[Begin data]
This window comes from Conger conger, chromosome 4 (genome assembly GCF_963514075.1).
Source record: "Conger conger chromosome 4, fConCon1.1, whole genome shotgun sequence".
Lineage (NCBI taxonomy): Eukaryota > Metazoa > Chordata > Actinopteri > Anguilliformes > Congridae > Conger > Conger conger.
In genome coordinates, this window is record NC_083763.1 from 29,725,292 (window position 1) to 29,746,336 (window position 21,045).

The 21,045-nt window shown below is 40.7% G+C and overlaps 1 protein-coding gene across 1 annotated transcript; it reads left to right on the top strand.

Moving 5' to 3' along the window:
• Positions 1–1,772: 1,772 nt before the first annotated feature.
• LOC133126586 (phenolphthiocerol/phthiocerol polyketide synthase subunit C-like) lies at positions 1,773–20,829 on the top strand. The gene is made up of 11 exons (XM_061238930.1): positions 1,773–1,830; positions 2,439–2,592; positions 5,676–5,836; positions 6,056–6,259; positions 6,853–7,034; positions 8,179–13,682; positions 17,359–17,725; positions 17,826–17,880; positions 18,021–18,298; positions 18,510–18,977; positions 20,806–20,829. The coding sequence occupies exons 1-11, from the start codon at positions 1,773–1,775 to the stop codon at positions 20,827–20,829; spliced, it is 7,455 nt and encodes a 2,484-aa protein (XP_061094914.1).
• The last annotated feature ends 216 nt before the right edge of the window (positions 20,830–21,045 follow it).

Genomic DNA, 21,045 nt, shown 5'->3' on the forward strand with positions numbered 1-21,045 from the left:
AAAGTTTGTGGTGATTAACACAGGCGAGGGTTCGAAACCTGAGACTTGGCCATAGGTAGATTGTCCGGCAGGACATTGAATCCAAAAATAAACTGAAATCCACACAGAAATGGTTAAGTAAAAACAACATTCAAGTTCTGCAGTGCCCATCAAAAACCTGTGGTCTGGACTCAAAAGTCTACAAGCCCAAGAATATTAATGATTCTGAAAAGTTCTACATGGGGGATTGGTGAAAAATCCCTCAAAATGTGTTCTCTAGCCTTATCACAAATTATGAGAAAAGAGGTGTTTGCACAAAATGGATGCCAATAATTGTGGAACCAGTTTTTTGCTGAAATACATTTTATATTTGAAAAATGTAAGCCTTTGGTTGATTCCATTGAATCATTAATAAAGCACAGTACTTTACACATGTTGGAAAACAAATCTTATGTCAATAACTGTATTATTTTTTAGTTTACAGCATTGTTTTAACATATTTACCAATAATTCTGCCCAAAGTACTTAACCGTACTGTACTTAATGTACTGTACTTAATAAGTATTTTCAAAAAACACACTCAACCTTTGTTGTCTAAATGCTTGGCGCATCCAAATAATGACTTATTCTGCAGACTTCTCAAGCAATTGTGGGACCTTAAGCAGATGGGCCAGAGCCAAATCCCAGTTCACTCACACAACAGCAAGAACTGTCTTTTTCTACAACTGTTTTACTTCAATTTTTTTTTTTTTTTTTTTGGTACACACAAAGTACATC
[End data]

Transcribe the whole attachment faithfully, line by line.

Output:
This window comes from Conger conger, chromosome 4 (genome assembly GCF_963514075.1).
Source record: "Conger conger chromosome 4, fConCon1.1, whole genome shotgun sequence".
Lineage (NCBI taxonomy): Eukaryota > Metazoa > Chordata > Actinopteri > Anguilliformes > Congridae > Conger > Conger conger.
In genome coordinates, this window is record NC_083763.1 from 29,725,292 (window position 1) to 29,746,336 (window position 21,045).

The 21,045-nt window shown below is 40.7% G+C and overlaps 1 protein-coding gene across 1 annotated transcript; it reads left to right on the top strand.

Moving 5' to 3' along the window:
• Positions 1–1,772: 1,772 nt before the first annotated feature.
• LOC133126586 (phenolphthiocerol/phthiocerol polyketide synthase subunit C-like) lies at positions 1,773–20,829 on the top strand. The gene is made up of 11 exons (XM_061238930.1): positions 1,773–1,830; positions 2,439–2,592; positions 5,676–5,836; positions 6,056–6,259; positions 6,853–7,034; positions 8,179–13,682; positions 17,359–17,725; positions 17,826–17,880; positions 18,021–18,298; positions 18,510–18,977; positions 20,806–20,829. The coding sequence occupies exons 1-11, from the start codon at positions 1,773–1,775 to the stop codon at positions 20,827–20,829; spliced, it is 7,455 nt and encodes a 2,484-aa protein (XP_061094914.1).
• The last annotated feature ends 216 nt before the right edge of the window (positions 20,830–21,045 follow it).

Genomic DNA, 21,045 nt, shown 5'->3' on the forward strand with positions numbered 1-21,045 from the left:
AAAGTTTGTGGTGATTAACACAGGCGAGGGTTCGAAACCTGAGACTTGGCCATAGGTAGATTGTCCGGCAGGACATTGAATCCAAAAATAAACTGAAATCCACACAGAAATGGTTAAGTAAAAACAACATTCAAGTTCTGCAGTGCCCATCAAAAACCTGTGGTCTGGACTCAAAAGTCTACAAGCCCAAGAATATTAATGATTCTGAAAAGTTCTACATGGGGGATTGGTGAAAAATCCCTCAAAATGTGTTCTCTAGCCTTATCACAAATTATGAGAAAAGAGGTGTTTGCACAAAATGGATGCCAATAATTGTGGAACCAGTTTTTTGCTGAAATACATTTTATATTTGAAAAATGTAAGCCTTTGGTTGATTCCATTGAATCATTAATAAAGCACAGTACTTTACACATGTTGGAAAACAAATCTTATGTCAATAACTGTATTATTTTTTAGTTTACAGCATTGTTTTAACATATTTACCAATAATTCTGCCCAAAGTACTTAACCGTACTGTACTTAATGTACTGTACTTAATAAGTATTTTCAAAAAACACACTCAACCTTTGTTGTCTAAATGCTTGGCGCATCCAAATAATGACTTATTCTGCAGACTTCTCAAGCAATTGTGGGACCTTAAGCAGATGGGCCAGAGCCAAATCCCAGTTCACTCACACAACAGCAAGAACTGTCTTTTTCTACAACTGTTTTACTTCAATTTTTTTTTTTTTTTTTTTGGTACACACAAAGTACATC